In my opinion, this is a really dopey idea, but it's rarely expressed so openly: a Fortune writer argues that "the explosion of choice has left us poorer in at least two arenas".
One: choice is hurting the mainstream media. Oooooh, cry me a river.
Two: choice is hurting our politics. Why? In part because "people can now filter the news and opinion they get to avoid exposure to ideas with which they disagree". Well, I admit he's got a point, here. A couple of generations ago, I recall well how all the Liberals were forced--forced, I tell you--to read Adam Smith and Hayek and Milton Friedman and the National Review.
(Why do I suspect that the real complaint here is that yes, Conservatives more or less used to have to read the New York Times and the Washington Post and watch ABC, CBS, and NBC, but now--damn it all--we don't?)
There's also this: "Mass culture provides intangible benefits, too. Big stars, hit TV shows and even commercials help knit a society together. Think of the feeling that comes a few times a year - the morning after the Super Bowl or the Oscars - when tens of millions of Americans share a common experience." Oh yeah, take a look at how warm and fuzzy Americans feel toward each other these days. Those "common experiences" are invaluable. (And by the way, how did the country manage to survive before the Super Bowl?)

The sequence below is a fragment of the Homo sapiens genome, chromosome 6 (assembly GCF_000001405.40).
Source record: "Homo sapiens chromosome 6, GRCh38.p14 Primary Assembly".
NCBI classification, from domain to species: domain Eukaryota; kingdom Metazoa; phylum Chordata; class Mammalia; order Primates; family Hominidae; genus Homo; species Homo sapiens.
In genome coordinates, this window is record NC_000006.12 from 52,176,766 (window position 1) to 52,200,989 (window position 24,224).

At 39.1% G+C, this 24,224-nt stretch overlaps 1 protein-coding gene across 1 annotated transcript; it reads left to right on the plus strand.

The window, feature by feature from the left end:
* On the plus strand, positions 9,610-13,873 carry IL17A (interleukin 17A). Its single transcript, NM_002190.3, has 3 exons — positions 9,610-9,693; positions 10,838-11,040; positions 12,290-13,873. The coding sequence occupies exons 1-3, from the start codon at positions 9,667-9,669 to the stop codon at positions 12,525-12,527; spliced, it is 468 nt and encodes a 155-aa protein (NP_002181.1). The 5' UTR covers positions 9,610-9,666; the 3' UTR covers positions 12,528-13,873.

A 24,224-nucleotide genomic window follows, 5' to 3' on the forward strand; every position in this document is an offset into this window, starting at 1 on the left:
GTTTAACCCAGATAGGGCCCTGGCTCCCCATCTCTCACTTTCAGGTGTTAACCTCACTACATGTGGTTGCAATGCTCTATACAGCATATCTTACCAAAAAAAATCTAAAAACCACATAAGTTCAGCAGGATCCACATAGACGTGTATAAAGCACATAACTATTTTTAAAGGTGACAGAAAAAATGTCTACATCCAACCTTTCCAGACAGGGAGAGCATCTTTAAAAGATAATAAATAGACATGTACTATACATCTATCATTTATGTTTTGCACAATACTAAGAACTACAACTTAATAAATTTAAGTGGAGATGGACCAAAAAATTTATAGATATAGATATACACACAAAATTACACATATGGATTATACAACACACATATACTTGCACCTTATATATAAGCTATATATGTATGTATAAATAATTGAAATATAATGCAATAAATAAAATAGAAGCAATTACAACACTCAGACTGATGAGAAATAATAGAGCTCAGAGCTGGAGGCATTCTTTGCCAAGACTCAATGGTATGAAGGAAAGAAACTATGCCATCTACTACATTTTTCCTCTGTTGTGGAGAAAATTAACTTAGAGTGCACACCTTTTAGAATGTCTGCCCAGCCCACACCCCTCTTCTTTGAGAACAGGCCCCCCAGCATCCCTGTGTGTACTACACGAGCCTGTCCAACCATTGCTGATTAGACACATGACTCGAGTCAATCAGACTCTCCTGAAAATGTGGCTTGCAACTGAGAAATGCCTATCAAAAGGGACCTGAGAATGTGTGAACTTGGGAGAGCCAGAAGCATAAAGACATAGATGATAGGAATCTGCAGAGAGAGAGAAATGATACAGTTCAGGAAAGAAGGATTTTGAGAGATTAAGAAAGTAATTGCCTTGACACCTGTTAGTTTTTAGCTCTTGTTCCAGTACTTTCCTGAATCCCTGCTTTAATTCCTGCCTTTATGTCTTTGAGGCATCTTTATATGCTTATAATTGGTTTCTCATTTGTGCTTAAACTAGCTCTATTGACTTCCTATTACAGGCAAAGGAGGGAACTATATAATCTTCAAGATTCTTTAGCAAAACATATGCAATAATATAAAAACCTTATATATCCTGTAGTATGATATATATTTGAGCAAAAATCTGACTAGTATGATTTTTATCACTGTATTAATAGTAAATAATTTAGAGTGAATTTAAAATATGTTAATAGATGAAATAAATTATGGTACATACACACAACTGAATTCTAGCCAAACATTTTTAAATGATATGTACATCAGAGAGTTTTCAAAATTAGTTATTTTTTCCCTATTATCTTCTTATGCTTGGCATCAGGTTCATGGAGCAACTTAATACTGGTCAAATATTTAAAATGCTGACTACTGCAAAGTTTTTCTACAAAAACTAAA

I make now a standing offer: any individual who feels too burdened by all his or her choices can give them to me. I'll take them off your hands, free of charge. You're welcome.